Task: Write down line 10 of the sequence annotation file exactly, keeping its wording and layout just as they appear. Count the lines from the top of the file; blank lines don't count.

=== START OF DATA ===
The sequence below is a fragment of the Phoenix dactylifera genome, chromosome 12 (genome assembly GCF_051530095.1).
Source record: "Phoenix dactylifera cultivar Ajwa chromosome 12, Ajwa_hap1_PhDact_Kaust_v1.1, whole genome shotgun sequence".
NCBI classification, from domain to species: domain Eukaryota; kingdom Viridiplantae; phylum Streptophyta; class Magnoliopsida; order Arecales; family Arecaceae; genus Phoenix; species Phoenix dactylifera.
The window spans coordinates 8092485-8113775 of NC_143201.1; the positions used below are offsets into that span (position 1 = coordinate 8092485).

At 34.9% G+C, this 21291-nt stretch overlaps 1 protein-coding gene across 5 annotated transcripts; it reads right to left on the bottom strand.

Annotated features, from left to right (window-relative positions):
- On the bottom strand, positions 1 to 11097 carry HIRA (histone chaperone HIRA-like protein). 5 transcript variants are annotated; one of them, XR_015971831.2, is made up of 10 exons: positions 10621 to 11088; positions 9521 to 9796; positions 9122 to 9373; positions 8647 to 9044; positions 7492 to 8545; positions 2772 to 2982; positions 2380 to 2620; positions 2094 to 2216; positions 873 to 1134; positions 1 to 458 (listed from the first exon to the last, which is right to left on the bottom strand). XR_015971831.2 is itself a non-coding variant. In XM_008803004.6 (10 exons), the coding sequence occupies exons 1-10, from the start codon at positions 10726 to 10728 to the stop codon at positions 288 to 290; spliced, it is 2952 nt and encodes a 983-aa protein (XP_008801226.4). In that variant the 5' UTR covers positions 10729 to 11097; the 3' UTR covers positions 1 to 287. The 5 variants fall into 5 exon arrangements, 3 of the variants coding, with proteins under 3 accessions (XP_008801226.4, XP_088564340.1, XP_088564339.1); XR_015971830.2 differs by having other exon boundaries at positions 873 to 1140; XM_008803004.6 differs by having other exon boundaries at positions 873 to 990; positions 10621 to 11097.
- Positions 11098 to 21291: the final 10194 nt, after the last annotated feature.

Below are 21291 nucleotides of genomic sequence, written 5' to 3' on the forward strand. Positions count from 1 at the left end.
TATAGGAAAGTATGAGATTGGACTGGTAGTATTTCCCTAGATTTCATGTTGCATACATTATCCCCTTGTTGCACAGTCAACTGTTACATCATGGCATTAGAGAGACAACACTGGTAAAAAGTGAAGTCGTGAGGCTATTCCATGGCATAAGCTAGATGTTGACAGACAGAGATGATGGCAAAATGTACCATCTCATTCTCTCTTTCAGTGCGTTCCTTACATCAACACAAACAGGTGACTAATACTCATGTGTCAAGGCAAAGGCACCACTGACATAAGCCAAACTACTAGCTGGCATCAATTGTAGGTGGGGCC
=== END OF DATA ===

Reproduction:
TATAGGAAAGTATGAGATTGGACTGGTAGTATTTCCCTAGATTTCATGTTGCATACATTATCCCCTTGTTGCACAGTCAACTGTTACATCATGGCATTAGAGAGACAACACTGGTAAAAAGTGAAGTCGTGAGGCTATTCCATGGCATAAGCTAGATGTTGACAGACAGAGATGATGGCAAAATGTACCATCTCATTCTCTCTTTCAGTGCGTTCCTTACATCAACACAAACAGGTGACTAATACTCATGTGTCAAGGCAAAGGCACCACTGACATAAGCCAAACTACTAGCTGGCATCAATTGTAGGTGGGGCC